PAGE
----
This blog post forms part of History Day 2020, a day of online interactive events for students, researchers and history enthusiasts to explore library, museum, archive and history collections across the UK and beyond.
Jisc Library Hub Discover, a free service, exposes rare and unique research material by bringing together the catalogues of over 165 major UK and Irish libraries. In a single search you can discover the holdings of the UK’s National Libraries (including the British Library), many university libraries, and specialist research libraries.
Here’s a selection of the specialist libraries and historic collections you can explore on Discover:
Chetham’s Library is the oldest surviving free public library in the UK and was founded in 1653 as a library ‘for the use of scholars and others well affected’ in the will of a local merchant, Humphrey Chetham. The whole of its collections are desginated as of national importance under the Arts Council scheme. The early collecting policy of the Library was to accumulate academic works, and it is thus strong in early modern works on theology, medicine, natural sciences, law, classics, history, geography and travel. After the mid 19th century it specialised in collecting British history with a strong bias towards the North West of England and has significant holdings of sources for Manchester history. Find out more about the Library and explore their collections on Discover.
Durham Cathedral Library can trace its origins to the library of the monastery founded at Lindisfarne by St Aidan in 635 AD, and houses the largest in situ medieval library in the UK, with manuscripts dating from the 6th century. It also maintains a large collection of early printed volumes across a variety of subjects, as well as a modern theology library. Find out more on the library information page , in our Durham Cathedral’s Treasures blog post and explore their collections on Discover. Discover also includes the Cathedral Libraries Catalogue (pre-1701 European books).
Eton College Library was established in the 1440s as the library of the Provost and Fellows, who form the governing body of Eton College. Today it holds more than 150,000 items, ranging from the 9th to 21st centuries. Find out more about the Library and explore their collections on Discover.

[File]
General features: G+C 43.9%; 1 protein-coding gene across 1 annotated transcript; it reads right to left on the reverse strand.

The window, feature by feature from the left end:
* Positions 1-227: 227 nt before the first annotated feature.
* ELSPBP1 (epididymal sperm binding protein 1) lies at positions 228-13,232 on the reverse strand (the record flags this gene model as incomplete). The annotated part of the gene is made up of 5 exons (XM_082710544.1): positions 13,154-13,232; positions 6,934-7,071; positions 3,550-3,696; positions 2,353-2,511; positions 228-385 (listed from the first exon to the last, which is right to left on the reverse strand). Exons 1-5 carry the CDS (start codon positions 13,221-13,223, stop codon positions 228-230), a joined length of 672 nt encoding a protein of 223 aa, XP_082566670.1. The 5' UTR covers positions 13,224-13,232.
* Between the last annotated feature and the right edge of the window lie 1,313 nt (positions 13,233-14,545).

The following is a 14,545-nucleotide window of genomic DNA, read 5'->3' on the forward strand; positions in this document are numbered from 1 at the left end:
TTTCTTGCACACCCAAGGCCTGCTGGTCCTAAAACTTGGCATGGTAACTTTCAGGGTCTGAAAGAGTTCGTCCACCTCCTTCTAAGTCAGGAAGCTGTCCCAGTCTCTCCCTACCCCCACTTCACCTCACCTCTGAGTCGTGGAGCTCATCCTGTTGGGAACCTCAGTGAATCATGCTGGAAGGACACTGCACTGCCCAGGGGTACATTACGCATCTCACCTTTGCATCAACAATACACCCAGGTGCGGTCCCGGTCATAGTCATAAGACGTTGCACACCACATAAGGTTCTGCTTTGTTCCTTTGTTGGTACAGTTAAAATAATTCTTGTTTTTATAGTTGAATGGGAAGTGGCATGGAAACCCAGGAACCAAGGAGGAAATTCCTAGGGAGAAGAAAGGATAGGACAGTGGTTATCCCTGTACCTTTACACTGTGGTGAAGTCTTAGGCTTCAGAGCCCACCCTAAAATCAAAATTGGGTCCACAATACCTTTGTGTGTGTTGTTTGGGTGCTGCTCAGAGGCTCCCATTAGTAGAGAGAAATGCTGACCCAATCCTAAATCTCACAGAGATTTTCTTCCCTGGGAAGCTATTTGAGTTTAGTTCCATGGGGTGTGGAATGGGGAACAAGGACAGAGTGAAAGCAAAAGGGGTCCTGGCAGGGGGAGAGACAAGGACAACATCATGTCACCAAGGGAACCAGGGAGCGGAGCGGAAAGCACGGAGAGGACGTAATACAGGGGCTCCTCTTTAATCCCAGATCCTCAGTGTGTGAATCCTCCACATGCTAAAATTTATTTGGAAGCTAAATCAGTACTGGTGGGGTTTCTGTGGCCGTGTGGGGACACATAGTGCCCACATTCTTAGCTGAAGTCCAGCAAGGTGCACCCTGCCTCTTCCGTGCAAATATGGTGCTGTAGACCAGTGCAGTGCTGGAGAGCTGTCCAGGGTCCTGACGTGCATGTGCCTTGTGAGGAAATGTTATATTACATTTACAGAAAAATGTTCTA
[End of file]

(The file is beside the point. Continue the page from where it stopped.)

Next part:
Gerald Coke Handel Collection, The Foundling Museum: The collection focuses on Handel and his musical contemporaries in Britain, and comprises over12,000 items relating to 18th century music. These include about 1,000 manuscripts, as well as printed books, music scores, libretti, performance ephemera and artworks from the 18th century to the present; the collection now acquires modern research and antiquarian material, including sound recordings. Read more about the collection in our blog post and explore on Discover.
Institute of Naval Medicine – Historic Collections Library: The Institute of Naval Medicine (INM) is a Centre of Excellence bringing together scientists and medical professionals to improve the health of the UK Armed Forces. The Historic Collections Library is held in INM’s Monckton House, which was built in the 1840s as the residence of a local brewer. The books it holds were the working collections of the Victorian naval surgeons and physicians at the Royal Naval Hospitals of Haslar (Gosport) and Stonehouse (Plymouth), with a few titles from other naval establishments. The collections now comprise one of the few specific resources for naval medical history. Find out more about the Library and explore their collections on Discover.